John Berryman (1914-1972)
The different 'songs' of the poem are supposed to be read as separate stages of a journey; Berryman suggested that the reader should not 'find a structure or pattern'. Paul Mariani, his biographer, tells us the backgrounds to the evolution of these poems. Berryman was more than ever tortured by alcoholism, subject to fits of depression, haunted by the ghost of his father and the nightmares he had been having for seven years. His mother had told him in his childhood that his father had 'gone forever' and always talked negatively of him: this gave the boy an unexpressed pain as well as a vague and almost mysteriously fear of his dead father.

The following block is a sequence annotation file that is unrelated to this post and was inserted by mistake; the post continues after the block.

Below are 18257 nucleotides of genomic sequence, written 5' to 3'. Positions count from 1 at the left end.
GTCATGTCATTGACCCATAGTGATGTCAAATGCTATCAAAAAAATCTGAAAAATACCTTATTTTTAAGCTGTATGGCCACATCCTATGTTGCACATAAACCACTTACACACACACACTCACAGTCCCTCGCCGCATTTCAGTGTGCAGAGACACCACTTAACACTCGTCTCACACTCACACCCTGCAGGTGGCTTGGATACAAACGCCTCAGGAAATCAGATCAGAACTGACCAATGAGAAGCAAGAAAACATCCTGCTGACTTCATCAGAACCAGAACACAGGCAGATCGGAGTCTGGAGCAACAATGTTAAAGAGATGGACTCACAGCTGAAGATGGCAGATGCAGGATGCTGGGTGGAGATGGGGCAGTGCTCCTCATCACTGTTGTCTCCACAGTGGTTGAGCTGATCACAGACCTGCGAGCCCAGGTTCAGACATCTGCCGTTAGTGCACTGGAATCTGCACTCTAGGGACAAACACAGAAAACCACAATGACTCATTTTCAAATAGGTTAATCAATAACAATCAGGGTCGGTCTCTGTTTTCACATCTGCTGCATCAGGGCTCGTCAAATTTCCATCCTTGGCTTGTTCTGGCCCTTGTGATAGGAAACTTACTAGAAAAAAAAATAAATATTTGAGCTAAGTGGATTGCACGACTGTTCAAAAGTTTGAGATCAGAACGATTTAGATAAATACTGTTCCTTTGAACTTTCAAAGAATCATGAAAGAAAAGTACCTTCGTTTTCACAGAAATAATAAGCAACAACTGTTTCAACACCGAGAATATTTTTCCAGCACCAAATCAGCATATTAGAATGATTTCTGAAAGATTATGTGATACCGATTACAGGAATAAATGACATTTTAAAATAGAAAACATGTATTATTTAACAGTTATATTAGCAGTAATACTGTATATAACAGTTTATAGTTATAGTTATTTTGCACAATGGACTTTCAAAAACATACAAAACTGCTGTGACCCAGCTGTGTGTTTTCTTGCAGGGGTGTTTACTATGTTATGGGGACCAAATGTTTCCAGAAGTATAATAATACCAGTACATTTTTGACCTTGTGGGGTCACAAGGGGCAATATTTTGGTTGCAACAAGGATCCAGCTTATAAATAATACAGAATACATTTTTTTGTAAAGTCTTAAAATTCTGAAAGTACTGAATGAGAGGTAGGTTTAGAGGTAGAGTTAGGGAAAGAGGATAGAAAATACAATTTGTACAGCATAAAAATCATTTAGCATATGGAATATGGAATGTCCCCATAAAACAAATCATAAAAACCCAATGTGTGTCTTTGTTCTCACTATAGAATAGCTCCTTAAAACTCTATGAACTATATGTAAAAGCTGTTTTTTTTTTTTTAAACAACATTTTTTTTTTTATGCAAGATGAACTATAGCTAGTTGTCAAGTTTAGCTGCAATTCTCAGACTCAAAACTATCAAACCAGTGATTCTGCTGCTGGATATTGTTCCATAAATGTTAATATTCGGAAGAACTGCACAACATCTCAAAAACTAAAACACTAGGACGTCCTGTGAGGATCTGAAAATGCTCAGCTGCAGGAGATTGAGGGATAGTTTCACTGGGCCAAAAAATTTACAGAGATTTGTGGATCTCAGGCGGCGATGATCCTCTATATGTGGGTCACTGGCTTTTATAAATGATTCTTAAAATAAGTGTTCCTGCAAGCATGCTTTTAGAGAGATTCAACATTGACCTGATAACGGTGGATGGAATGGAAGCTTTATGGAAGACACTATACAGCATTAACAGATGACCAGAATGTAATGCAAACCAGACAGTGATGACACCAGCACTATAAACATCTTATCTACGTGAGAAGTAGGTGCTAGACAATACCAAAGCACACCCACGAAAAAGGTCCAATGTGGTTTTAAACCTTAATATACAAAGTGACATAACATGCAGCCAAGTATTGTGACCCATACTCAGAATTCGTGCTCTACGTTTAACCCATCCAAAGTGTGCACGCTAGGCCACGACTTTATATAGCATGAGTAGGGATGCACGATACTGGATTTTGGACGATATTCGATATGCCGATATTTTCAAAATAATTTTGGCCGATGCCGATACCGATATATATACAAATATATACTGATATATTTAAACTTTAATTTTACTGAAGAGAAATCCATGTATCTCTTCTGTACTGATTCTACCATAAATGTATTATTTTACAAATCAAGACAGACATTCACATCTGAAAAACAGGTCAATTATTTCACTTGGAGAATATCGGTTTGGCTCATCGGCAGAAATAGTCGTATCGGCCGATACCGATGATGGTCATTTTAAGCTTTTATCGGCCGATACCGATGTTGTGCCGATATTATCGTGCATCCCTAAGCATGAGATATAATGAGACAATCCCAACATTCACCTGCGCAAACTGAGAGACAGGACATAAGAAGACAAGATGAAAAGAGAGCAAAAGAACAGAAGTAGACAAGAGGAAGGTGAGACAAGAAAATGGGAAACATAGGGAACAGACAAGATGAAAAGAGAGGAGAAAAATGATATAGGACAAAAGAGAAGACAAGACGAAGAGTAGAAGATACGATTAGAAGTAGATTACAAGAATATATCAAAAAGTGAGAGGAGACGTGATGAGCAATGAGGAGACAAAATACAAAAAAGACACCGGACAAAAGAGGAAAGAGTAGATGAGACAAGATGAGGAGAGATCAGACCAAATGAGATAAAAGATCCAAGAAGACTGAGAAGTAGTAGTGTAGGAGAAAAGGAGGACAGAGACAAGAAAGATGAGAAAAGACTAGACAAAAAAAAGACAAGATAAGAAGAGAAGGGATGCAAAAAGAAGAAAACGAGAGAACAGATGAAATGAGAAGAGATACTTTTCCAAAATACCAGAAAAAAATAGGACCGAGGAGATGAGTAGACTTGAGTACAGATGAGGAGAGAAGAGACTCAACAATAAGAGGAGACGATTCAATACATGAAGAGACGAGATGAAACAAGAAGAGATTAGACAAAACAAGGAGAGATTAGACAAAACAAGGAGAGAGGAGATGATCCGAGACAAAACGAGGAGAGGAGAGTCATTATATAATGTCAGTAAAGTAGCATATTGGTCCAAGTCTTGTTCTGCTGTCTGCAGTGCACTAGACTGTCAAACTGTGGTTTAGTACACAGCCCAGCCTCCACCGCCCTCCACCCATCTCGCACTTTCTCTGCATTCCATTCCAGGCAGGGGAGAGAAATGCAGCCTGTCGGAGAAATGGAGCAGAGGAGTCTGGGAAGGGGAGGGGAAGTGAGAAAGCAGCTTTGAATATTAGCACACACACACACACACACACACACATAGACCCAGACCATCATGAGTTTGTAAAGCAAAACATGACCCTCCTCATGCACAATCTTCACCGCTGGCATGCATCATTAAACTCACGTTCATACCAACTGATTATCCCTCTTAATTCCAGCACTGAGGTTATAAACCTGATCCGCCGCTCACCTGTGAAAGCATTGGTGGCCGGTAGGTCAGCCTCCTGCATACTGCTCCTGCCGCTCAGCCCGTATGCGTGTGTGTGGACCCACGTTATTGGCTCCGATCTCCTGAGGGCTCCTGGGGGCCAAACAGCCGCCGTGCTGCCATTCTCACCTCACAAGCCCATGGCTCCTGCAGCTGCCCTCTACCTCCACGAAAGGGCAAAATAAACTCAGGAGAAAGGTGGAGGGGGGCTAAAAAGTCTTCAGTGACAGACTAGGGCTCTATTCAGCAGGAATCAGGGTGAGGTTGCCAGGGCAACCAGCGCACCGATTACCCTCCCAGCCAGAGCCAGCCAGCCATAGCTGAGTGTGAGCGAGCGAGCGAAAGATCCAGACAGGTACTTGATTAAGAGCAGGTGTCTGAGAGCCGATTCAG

The poem is a blend of many things; there are disparately different things like Christian allegory (of course parodies), punning, baby talk, tongue slips, dream language, the blather of a neurotic. And whatever is not accountable in rational and ‘waking’ terms can be accounted for as things of the dream (or rather nightmare). The poem can also be taken as an attempt to regress into childhood and innocence. The style is also remarkable; the poet said, “I want to make it rough and brilliant, coarse and demotic in language. Each poem will be with a damned serious humor and a gravity of matter with the gaiety of manner”. The poet wanted to break away from the over intellectualized background of English poetry. Some critics have remarked that the poem is supposed to be like the Ryoyan-ji garden of Japan, which looks entirely different when it is seen from fifteen different possible perspectives around it. The poem is also psychologically significant: it is art used for healing. Implicit in the idea of the lyric is the single voice. From poem to poem the paradigm varies; minstrel shows, schizophrenia, psychoanalysis, but always one persona taking over for another, taking the stage; these are noisy poems-shattered, voluble, fragmented, desperate, dramatic, futile. The intense purpose characteristic of the lyric becomes, in Berryman, intense purpose.